Mandatory E10 falling short
A NSW government program mandating the use of E10 ethanol-blended petrol is under fire.
The state’s ethanol mandate says ethanol should be 6 per cent of all petrol sold; a move designed to significantly increase E10 consumption.
To reach the 6 per cent ethanol mandate, 60 per cent of all petrol sales need to be E10.
But the scheme has seen E10's share of all petrol sold in NSW fall from 24.5 per cent in 2016 to 23.9 per cent this year.
The figures come just months after the Productivity Commission called for the scheme to be axed because it increases petrol prices and reduces competition.
Retailers says businesses that now have to sell E10 have had to increase the price of petrol to recoup the cost of equipment upgrades.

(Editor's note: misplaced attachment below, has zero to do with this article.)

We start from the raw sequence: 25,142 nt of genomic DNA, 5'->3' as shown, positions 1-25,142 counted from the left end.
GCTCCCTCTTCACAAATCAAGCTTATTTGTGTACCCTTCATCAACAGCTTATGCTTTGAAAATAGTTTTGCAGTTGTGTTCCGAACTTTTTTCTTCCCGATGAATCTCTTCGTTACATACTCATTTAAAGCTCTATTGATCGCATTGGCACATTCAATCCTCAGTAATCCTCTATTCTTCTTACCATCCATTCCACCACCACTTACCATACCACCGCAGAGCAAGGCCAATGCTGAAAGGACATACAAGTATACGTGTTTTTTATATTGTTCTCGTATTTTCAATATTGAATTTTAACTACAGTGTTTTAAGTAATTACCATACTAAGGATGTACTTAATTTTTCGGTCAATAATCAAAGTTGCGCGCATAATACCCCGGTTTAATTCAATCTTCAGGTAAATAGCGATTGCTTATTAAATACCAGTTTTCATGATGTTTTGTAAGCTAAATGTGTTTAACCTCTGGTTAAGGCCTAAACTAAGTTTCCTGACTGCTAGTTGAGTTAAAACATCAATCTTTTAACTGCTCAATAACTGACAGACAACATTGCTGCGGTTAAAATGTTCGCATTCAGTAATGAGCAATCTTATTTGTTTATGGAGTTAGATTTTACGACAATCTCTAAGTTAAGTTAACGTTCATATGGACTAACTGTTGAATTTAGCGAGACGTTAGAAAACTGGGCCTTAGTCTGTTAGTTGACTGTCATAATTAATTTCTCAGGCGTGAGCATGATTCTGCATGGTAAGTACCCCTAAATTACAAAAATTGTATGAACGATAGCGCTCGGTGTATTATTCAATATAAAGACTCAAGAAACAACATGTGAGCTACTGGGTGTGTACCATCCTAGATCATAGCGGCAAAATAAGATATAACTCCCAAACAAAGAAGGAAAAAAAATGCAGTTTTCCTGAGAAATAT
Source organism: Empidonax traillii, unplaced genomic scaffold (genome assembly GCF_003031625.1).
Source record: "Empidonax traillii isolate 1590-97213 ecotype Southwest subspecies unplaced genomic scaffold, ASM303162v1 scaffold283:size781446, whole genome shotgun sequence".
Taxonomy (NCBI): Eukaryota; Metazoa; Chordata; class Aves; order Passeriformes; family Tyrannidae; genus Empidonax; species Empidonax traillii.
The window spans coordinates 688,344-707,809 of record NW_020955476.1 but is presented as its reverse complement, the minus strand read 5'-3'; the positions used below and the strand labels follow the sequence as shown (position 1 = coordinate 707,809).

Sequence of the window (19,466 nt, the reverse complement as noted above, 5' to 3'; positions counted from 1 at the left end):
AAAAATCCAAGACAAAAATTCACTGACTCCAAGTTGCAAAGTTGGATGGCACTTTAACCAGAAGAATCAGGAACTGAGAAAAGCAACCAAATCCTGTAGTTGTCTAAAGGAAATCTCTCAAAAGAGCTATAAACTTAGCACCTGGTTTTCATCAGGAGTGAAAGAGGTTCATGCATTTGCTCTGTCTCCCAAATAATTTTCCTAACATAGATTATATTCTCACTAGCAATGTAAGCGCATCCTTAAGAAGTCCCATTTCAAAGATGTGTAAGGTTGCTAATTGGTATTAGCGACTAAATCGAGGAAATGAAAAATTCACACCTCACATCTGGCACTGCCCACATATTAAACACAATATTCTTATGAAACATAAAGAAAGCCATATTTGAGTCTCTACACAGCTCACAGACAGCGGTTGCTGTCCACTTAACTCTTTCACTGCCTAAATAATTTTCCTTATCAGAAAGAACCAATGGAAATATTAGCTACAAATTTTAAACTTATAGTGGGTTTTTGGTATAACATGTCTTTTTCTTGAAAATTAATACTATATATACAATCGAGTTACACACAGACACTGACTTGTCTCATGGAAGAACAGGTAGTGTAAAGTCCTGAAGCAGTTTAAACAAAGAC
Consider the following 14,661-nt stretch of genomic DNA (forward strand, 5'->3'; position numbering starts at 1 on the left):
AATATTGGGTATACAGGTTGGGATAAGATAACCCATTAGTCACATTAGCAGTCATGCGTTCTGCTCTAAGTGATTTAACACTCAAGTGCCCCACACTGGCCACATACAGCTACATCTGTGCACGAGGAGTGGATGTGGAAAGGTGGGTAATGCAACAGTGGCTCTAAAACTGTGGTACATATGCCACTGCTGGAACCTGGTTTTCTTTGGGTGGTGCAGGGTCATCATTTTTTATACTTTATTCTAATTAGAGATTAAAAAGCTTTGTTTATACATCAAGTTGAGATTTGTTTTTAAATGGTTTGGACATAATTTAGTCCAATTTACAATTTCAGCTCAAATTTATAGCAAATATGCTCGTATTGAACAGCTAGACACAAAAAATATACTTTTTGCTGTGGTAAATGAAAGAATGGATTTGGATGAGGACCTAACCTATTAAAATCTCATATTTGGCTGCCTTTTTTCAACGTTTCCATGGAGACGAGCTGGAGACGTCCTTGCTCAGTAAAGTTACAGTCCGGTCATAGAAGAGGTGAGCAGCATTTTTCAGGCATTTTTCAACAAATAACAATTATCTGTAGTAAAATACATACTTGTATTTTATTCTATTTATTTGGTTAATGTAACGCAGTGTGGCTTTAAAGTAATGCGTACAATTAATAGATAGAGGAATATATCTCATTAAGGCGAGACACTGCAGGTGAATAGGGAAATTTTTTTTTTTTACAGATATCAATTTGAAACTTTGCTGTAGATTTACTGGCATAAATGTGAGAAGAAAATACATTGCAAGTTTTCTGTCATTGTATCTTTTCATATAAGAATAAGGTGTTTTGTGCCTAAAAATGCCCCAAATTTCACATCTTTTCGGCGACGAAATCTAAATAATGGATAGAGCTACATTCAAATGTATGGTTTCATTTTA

Fairfax Media reports have previously revealed that ethanol producer Manildra held up to 20 meetings with NSW ministers and donated more than $160,000 to the Coalition before the introduction of new laws.
Manildra - Australia's largest ethanol producer - has reportedly donated over $4 million to the Liberals, Nationals and Labor since 1998.
Australasian Convenience and Petroleum Marketers Association chief Mark McKenzie says the mandatory E10 laws are “a bad joke”.
“These laws are increasing fuel costs for NSW motorists and increasing the costs for NSW small businesses, yet total usage of E10 has continued to fall,” he told the Sydney Morning Herald.
NSW Greens member Jeremy Buckingham said motorists “are being forced to pay for a product they don't want simply to satisfy a major donor to the Liberal, National and Labor Parties”.